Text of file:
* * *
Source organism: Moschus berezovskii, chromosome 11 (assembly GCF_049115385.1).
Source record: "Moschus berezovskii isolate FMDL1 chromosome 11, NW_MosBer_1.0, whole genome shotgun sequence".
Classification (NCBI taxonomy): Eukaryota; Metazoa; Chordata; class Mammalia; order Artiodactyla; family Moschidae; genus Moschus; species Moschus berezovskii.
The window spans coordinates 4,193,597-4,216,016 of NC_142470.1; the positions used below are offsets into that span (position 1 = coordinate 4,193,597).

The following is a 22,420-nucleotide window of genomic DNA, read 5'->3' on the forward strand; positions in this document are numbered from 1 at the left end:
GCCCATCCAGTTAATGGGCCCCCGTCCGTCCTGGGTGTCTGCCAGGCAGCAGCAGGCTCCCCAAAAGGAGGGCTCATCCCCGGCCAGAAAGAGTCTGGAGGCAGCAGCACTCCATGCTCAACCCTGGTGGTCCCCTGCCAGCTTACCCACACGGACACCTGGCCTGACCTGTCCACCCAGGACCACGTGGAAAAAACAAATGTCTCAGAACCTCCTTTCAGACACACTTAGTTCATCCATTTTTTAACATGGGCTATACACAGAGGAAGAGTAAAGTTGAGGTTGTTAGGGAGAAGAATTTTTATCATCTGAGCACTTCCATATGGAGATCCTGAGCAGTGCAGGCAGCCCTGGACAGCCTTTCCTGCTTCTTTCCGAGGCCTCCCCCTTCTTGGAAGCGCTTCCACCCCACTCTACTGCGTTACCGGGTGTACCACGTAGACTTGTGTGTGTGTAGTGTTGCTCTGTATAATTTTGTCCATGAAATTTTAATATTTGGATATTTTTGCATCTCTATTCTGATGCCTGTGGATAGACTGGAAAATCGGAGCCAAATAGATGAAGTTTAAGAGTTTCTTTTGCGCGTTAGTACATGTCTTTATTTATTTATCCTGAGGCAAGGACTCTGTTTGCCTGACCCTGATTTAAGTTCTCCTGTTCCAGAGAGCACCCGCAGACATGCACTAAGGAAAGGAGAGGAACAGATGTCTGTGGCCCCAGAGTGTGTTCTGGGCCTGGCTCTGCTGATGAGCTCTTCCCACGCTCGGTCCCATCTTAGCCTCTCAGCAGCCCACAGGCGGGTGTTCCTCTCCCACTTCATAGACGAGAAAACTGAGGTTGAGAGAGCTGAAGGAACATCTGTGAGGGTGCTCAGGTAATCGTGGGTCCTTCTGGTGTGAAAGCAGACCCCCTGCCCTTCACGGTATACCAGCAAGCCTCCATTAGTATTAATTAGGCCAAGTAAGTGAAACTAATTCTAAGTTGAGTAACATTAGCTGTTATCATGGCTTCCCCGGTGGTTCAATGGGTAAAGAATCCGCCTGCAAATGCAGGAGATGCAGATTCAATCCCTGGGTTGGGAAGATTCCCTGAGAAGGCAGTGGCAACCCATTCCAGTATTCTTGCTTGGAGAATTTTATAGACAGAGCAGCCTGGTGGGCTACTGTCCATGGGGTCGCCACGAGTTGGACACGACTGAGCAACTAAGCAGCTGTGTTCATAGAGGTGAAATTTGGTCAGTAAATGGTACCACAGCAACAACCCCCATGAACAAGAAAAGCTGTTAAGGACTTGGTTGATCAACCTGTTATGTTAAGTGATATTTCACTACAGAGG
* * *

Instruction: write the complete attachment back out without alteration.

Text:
Source organism: Moschus berezovskii, chromosome 11 (assembly GCF_049115385.1).
Source record: "Moschus berezovskii isolate FMDL1 chromosome 11, NW_MosBer_1.0, whole genome shotgun sequence".
Classification (NCBI taxonomy): Eukaryota; Metazoa; Chordata; class Mammalia; order Artiodactyla; family Moschidae; genus Moschus; species Moschus berezovskii.
The window spans coordinates 4,193,597-4,216,016 of NC_142470.1; the positions used below are offsets into that span (position 1 = coordinate 4,193,597).

The following is a 22,420-nucleotide window of genomic DNA, read 5'->3' on the forward strand; positions in this document are numbered from 1 at the left end:
GCCCATCCAGTTAATGGGCCCCCGTCCGTCCTGGGTGTCTGCCAGGCAGCAGCAGGCTCCCCAAAAGGAGGGCTCATCCCCGGCCAGAAAGAGTCTGGAGGCAGCAGCACTCCATGCTCAACCCTGGTGGTCCCCTGCCAGCTTACCCACACGGACACCTGGCCTGACCTGTCCACCCAGGACCACGTGGAAAAAACAAATGTCTCAGAACCTCCTTTCAGACACACTTAGTTCATCCATTTTTTAACATGGGCTATACACAGAGGAAGAGTAAAGTTGAGGTTGTTAGGGAGAAGAATTTTTATCATCTGAGCACTTCCATATGGAGATCCTGAGCAGTGCAGGCAGCCCTGGACAGCCTTTCCTGCTTCTTTCCGAGGCCTCCCCCTTCTTGGAAGCGCTTCCACCCCACTCTACTGCGTTACCGGGTGTACCACGTAGACTTGTGTGTGTGTAGTGTTGCTCTGTATAATTTTGTCCATGAAATTTTAATATTTGGATATTTTTGCATCTCTATTCTGATGCCTGTGGATAGACTGGAAAATCGGAGCCAAATAGATGAAGTTTAAGAGTTTCTTTTGCGCGTTAGTACATGTCTTTATTTATTTATCCTGAGGCAAGGACTCTGTTTGCCTGACCCTGATTTAAGTTCTCCTGTTCCAGAGAGCACCCGCAGACATGCACTAAGGAAAGGAGAGGAACAGATGTCTGTGGCCCCAGAGTGTGTTCTGGGCCTGGCTCTGCTGATGAGCTCTTCCCACGCTCGGTCCCATCTTAGCCTCTCAGCAGCCCACAGGCGGGTGTTCCTCTCCCACTTCATAGACGAGAAAACTGAGGTTGAGAGAGCTGAAGGAACATCTGTGAGGGTGCTCAGGTAATCGTGGGTCCTTCTGGTGTGAAAGCAGACCCCCTGCCCTTCACGGTATACCAGCAAGCCTCCATTAGTATTAATTAGGCCAAGTAAGTGAAACTAATTCTAAGTTGAGTAACATTAGCTGTTATCATGGCTTCCCCGGTGGTTCAATGGGTAAAGAATCCGCCTGCAAATGCAGGAGATGCAGATTCAATCCCTGGGTTGGGAAGATTCCCTGAGAAGGCAGTGGCAACCCATTCCAGTATTCTTGCTTGGAGAATTTTATAGACAGAGCAGCCTGGTGGGCTACTGTCCATGGGGTCGCCACGAGTTGGACACGACTGAGCAACTAAGCAGCTGTGTTCATAGAGGTGAAATTTGGTCAGTAAATGGTACCACAGCAACAACCCCCATGAACAAGAAAAGCTGTTAAGGACTTGGTTGATCAACCTGTTATGTTAAGTGATATTTCACTACAGAGG